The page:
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An exciting new edition of the complete works of Shakespeare with these features: Illustrated with photographs from New York Shakespeare Festival productions, vivid readable readable introductions for each play by noted scholar David Bevington, a lively personal foreword by Joseph Papp, an insightful essay on the play in performance, modern spelling and pronunciation, up-to-date annotated bibliographies, and convenient listing of key passages.

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The London Encyclopaedia is the most comprehensive book on London ever published. In its first new edition in more than 10 years, completely revised and updated, it comprises some 6,000 entries, organized alphabetically, cross-referenced, and supported by two large indexes—one for the 10,000 people mentioned in the text and one general—and is illustrated with more than 500 drawings, prints, and photographs. Everything that is important in the history and culture of London is documented, whether vanished or extant, from its first settlement to the present day.

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The Gulag Archipelago is Solzhenitsyn's masterwork, a vast canvas of camps, prisons, transit centres and secret police, of informers and spies and interrogators and also of heroism, a Stalinist anti-world at the heart of the Soviet Union where the key to survival lay not in hope but in despair. The work is based on the testimony of some two hundred survivors, and on the recollection of Solzhenitsyn's own eleven years in labour camps and exile. It is both a thoroughly researched document and a feat of literary and imaginative power. This edition has been abridged into one volume at the author's wish and with his full co-operation.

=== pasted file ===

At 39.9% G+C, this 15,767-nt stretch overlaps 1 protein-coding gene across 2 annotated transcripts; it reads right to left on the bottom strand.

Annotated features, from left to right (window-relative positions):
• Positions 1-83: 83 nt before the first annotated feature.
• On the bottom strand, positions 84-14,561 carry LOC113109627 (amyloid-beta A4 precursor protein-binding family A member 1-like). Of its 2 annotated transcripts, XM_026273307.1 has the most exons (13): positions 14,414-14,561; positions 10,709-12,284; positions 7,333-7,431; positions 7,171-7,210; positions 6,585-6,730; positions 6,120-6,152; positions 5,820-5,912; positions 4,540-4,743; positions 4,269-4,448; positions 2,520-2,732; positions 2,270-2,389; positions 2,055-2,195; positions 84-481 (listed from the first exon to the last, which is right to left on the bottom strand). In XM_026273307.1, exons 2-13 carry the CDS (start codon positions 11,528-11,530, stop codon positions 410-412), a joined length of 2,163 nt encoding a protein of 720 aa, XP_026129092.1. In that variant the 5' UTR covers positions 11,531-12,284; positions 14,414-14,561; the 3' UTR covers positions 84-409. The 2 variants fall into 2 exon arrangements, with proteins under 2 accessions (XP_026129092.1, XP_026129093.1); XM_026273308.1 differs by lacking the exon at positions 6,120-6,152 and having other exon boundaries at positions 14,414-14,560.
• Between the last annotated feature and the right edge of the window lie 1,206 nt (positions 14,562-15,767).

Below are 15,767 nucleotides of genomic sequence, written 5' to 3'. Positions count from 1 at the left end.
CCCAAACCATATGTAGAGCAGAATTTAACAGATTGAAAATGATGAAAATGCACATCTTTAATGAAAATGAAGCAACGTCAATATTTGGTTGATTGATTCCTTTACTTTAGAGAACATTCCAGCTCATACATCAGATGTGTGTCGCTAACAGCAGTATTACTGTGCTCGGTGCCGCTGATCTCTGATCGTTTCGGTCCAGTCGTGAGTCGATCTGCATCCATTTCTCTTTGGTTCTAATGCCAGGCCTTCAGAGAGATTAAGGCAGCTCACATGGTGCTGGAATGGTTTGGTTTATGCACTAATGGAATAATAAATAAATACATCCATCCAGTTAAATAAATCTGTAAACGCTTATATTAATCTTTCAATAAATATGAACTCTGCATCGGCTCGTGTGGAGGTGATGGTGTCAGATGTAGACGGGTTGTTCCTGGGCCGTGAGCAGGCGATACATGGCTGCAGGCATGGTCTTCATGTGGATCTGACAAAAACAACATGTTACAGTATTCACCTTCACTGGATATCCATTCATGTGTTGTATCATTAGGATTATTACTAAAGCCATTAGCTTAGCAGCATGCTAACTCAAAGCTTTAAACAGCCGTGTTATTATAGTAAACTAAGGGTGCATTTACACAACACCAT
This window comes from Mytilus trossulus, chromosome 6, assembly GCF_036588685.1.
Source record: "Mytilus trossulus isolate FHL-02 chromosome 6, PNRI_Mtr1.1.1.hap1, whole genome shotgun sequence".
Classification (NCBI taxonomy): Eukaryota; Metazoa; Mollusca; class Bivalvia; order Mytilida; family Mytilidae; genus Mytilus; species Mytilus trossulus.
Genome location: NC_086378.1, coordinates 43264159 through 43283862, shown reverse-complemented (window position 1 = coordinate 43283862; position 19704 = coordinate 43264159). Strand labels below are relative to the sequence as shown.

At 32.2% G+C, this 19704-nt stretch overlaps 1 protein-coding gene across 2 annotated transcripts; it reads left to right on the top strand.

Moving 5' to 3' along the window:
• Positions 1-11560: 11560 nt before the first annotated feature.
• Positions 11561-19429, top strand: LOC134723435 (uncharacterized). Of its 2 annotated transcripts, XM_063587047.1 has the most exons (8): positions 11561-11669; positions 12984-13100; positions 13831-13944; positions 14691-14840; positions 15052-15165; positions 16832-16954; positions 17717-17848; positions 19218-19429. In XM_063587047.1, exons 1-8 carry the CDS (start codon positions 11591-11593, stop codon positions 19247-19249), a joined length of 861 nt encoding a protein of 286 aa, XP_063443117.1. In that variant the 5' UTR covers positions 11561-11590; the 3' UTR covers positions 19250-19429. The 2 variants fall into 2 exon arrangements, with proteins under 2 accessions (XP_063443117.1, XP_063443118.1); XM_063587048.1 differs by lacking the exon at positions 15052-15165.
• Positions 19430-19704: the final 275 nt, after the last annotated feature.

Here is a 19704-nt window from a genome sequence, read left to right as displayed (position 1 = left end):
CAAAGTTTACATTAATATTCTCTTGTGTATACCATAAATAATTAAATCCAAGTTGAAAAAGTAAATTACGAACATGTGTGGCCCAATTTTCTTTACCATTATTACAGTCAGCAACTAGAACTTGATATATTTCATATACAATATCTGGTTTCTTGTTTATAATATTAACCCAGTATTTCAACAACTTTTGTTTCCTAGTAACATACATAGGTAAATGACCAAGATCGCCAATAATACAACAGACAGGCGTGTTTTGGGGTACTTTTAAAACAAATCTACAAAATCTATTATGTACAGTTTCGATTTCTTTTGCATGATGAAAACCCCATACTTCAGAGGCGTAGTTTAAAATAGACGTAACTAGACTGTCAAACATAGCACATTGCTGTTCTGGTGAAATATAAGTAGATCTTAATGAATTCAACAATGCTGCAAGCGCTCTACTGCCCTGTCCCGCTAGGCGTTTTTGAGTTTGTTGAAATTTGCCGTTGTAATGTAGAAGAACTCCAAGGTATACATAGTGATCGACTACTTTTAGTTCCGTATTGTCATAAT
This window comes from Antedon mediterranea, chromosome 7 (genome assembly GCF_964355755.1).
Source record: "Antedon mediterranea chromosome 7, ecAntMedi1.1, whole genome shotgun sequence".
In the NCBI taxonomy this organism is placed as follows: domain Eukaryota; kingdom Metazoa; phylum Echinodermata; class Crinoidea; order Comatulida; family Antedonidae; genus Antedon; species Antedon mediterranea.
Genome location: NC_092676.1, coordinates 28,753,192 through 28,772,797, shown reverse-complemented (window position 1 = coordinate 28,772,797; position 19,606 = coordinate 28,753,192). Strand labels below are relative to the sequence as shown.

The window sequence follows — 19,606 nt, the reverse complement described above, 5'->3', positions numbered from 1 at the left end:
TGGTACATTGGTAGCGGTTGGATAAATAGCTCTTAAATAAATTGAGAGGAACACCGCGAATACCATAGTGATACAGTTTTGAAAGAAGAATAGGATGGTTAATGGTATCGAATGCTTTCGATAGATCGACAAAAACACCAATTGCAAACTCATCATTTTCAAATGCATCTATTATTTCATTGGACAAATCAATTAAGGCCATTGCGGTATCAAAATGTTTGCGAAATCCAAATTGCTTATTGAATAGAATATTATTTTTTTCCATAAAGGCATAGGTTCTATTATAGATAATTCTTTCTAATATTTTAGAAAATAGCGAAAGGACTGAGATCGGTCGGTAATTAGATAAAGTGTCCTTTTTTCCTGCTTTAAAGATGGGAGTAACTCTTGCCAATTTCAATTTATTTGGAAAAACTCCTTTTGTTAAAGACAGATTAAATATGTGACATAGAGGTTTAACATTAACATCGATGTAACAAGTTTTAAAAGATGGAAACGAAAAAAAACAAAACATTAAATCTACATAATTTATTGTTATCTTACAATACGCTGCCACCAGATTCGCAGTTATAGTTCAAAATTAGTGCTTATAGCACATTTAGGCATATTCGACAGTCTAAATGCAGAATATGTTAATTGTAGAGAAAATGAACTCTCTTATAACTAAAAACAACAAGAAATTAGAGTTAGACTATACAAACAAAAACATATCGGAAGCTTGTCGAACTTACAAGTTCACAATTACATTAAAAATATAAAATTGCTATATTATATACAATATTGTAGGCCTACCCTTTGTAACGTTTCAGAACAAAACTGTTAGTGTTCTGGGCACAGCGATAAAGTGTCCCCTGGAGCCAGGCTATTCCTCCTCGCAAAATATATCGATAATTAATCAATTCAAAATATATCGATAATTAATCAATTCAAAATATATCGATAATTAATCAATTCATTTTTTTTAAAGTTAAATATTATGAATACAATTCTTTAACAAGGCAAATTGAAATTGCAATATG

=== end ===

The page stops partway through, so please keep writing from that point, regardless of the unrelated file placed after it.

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Arcadia takes us back and forth between the nineteenth and twentieth centuries, ranging over the nature of truth and time, the difference between the Classical and the Romantic temperament, and the disruptive influence of sex on our orbits in life. Focusing on the mysteries―romantic, scientific, literary―that engage the minds and hearts of characters whose passions and lives intersect across scientific planes and centuries, it is "Stoppard's richest, most ravishing comedy to date, a play of wit, intellect, language, brio and . . . emotion. It's like a dream of levitation: you're instantaneously aloft, soaring, banking, doing loop-the-loops and then, when you think you're about to plummet to earth, swooping to a gentle touchdown of not easily described sweetness and sorrow . . . Exhilarating" (Vincent Canby, The New York Times).

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In Boswell's Life of Samuel Johnson, one of the towering figures of English literature is revealed with unparalleled immediacy and originality, in a biography to which we owe much of our knowledge of the man himself. Through a series of richly detailed anecdotes, Johnson emerges as a sociable figure, vigorously engaging and fencing with great contemporaries such as Garrick, Goldsmith, Burney and Burke, and of course with Boswell himself. Yet anxieties and obsessions also darkened Johnson's private hours, and Boswell's attentiveness to every facet of Johnson's character makes this biography as moving as it is entertaining.

In this entirely new and unabridged edition, David Womersley's introduction examines the motives behind Boswell's work, and the differences between the two men that drew them to each other. It also contains chronologies of Boswell and Johnson, appendices and comprehensive indexes, including biographical details.